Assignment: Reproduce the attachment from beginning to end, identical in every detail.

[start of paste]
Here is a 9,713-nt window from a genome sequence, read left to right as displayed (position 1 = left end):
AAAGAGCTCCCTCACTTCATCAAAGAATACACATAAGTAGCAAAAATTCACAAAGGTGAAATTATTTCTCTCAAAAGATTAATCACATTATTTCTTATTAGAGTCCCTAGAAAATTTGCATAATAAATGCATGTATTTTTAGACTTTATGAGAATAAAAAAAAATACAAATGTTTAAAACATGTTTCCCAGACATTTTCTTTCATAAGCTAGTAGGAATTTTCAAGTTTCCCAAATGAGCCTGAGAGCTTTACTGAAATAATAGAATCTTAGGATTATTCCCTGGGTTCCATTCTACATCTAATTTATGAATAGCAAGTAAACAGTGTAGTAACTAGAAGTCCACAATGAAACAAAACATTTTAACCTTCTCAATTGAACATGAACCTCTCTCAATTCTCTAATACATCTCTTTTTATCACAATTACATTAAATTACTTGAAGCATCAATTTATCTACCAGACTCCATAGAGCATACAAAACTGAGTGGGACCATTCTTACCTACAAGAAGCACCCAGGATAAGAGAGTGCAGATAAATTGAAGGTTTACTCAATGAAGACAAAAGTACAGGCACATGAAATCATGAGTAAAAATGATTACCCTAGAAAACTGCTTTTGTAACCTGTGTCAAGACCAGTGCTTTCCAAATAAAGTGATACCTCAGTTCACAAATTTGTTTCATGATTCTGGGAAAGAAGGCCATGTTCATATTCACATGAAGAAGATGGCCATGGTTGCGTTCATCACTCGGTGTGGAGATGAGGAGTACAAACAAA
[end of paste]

Here is a 9,713-nt window from a genome sequence, read left to right as displayed (position 1 = left end):
AAAGAGCTCCCTCACTTCATCAAAGAATACACATAAGTAGCAAAAATTCACAAAGGTGAAATTATTTCTCTCAAAAGATTAATCACATTATTTCTTATTAGAGTCCCTAGAAAATTTGCATAATAAATGCATGTATTTTTAGACTTTATGAGAATAAAAAAAAATACAAATGTTTAAAACATGTTTCCCAGACATTTTCTTTCATAAGCTAGTAGGAATTTTCAAGTTTCCCAAATGAGCCTGAGAGCTTTACTGAAATAATAGAATCTTAGGATTATTCCCTGGGTTCCATTCTACATCTAATTTATGAATAGCAAGTAAACAGTGTAGTAACTAGAAGTCCACAATGAAACAAAACATTTTAACCTTCTCAATTGAACATGAACCTCTCTCAATTCTCTAATACATCTCTTTTTATCACAATTACATTAAATTACTTGAAGCATCAATTTATCTACCAGACTCCATAGAGCATACAAAACTGAGTGGGACCATTCTTACCTACAAGAAGCACCCAGGATAAGAGAGTGCAGATAAATTGAAGGTTTACTCAATGAAGACAAAAGTACAGGCACATGAAATCATGAGTAAAAATGATTACCCTAGAAAACTGCTTTTGTAACCTGTGTCAAGACCAGTGCTTTCCAAATAAAGTGATACCTCAGTTCACAAATTTGTTTCATGATTCTGGGAAAGAAGGCCATGTTCATATTCACATGAAGAAGATGGCCATGGTTGCGTTCATCACTCGGTGTGGAGATGAGGAGTACAAACAAA